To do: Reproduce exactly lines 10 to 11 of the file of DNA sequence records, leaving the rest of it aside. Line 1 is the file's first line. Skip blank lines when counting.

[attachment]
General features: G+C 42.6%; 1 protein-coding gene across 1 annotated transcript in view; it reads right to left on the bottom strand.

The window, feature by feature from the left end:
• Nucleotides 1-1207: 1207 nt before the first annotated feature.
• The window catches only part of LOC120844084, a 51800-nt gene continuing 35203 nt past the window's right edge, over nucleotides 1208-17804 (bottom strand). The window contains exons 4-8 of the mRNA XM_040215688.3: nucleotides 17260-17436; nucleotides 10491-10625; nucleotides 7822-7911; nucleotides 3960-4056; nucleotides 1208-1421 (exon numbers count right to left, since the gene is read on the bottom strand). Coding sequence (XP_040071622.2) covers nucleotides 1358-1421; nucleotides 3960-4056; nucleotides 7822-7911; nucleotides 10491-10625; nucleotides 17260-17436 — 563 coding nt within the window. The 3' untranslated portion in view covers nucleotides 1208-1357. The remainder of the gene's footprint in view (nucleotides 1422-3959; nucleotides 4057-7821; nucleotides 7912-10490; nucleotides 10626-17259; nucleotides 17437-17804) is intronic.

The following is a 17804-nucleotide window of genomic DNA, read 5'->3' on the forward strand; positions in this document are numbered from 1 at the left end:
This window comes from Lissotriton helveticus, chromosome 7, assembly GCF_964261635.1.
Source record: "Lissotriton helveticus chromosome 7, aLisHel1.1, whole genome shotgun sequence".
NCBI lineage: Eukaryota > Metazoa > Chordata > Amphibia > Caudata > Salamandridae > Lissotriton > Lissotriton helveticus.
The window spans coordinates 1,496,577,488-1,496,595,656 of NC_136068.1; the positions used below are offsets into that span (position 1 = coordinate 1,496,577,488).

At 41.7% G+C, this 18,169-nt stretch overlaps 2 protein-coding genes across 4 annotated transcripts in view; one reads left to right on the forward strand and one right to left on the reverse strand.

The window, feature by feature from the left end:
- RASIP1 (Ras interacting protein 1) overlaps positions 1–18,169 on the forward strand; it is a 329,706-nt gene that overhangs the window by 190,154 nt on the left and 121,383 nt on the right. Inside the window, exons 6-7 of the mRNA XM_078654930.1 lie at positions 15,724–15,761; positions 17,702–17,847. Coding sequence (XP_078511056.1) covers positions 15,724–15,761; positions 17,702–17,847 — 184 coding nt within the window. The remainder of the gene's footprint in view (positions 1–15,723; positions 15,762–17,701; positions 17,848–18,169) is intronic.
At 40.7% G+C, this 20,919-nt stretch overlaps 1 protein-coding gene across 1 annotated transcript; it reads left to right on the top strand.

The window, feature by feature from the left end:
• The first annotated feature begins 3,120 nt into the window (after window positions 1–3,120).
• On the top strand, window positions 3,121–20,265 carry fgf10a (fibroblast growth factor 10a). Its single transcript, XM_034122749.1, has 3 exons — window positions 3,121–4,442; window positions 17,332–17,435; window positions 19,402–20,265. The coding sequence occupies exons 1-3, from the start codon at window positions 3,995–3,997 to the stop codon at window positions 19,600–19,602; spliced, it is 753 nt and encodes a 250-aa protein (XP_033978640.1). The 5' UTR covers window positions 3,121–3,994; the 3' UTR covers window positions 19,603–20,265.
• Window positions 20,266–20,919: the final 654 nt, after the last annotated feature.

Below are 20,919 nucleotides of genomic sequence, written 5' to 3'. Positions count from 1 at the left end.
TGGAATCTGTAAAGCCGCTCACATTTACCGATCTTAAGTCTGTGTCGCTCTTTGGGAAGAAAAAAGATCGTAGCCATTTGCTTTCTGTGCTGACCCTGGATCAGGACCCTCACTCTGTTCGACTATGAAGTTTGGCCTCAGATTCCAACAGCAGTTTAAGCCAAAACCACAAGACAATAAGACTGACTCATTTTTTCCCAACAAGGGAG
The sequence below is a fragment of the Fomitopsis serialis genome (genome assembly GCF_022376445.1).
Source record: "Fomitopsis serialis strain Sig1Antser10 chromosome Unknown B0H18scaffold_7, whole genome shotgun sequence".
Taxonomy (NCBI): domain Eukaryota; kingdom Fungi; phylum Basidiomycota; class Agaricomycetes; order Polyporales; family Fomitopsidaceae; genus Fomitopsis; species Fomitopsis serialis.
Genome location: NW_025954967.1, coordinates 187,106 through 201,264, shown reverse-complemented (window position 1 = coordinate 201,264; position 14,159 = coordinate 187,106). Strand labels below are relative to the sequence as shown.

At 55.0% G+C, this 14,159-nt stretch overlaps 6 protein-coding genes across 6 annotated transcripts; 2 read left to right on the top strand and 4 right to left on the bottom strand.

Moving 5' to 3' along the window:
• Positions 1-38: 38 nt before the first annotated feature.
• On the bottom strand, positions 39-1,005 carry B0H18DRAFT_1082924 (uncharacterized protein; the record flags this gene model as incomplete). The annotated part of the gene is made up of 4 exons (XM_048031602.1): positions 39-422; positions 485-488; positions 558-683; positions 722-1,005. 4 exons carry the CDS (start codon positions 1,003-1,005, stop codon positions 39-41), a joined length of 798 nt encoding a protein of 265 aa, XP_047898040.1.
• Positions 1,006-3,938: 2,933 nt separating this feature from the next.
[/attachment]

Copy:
At 41.7% G+C, this 18,169-nt stretch overlaps 2 protein-coding genes across 4 annotated transcripts in view; one reads left to right on the forward strand and one right to left on the reverse strand.

The window, feature by feature from the left end: